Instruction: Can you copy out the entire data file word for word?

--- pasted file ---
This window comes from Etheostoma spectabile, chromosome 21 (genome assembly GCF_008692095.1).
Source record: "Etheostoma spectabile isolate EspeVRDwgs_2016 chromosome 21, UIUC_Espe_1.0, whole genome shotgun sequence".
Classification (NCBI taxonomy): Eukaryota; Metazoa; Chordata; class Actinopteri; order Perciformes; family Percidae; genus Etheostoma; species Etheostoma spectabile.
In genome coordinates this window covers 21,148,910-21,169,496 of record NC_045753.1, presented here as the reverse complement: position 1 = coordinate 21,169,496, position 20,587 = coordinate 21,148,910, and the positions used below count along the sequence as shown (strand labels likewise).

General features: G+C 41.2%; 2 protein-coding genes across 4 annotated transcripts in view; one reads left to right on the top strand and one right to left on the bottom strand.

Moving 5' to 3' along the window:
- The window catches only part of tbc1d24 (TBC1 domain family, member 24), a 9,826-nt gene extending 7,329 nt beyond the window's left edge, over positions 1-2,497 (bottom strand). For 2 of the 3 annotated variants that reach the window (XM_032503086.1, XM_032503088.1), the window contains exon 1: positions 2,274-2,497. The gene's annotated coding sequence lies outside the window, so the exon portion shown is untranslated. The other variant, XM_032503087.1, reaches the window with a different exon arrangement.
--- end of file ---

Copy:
This window comes from Etheostoma spectabile, chromosome 21 (genome assembly GCF_008692095.1).
Source record: "Etheostoma spectabile isolate EspeVRDwgs_2016 chromosome 21, UIUC_Espe_1.0, whole genome shotgun sequence".
Classification (NCBI taxonomy): Eukaryota; Metazoa; Chordata; class Actinopteri; order Perciformes; family Percidae; genus Etheostoma; species Etheostoma spectabile.
In genome coordinates this window covers 21,148,910-21,169,496 of record NC_045753.1, presented here as the reverse complement: position 1 = coordinate 21,169,496, position 20,587 = coordinate 21,148,910, and the positions used below count along the sequence as shown (strand labels likewise).

General features: G+C 41.2%; 2 protein-coding genes across 4 annotated transcripts in view; one reads left to right on the top strand and one right to left on the bottom strand.

Moving 5' to 3' along the window:
- The window catches only part of tbc1d24 (TBC1 domain family, member 24), a 9,826-nt gene extending 7,329 nt beyond the window's left edge, over positions 1-2,497 (bottom strand). For 2 of the 3 annotated variants that reach the window (XM_032503086.1, XM_032503088.1), the window contains exon 1: positions 2,274-2,497. The gene's annotated coding sequence lies outside the window, so the exon portion shown is untranslated. The other variant, XM_032503087.1, reaches the window with a different exon arrangement.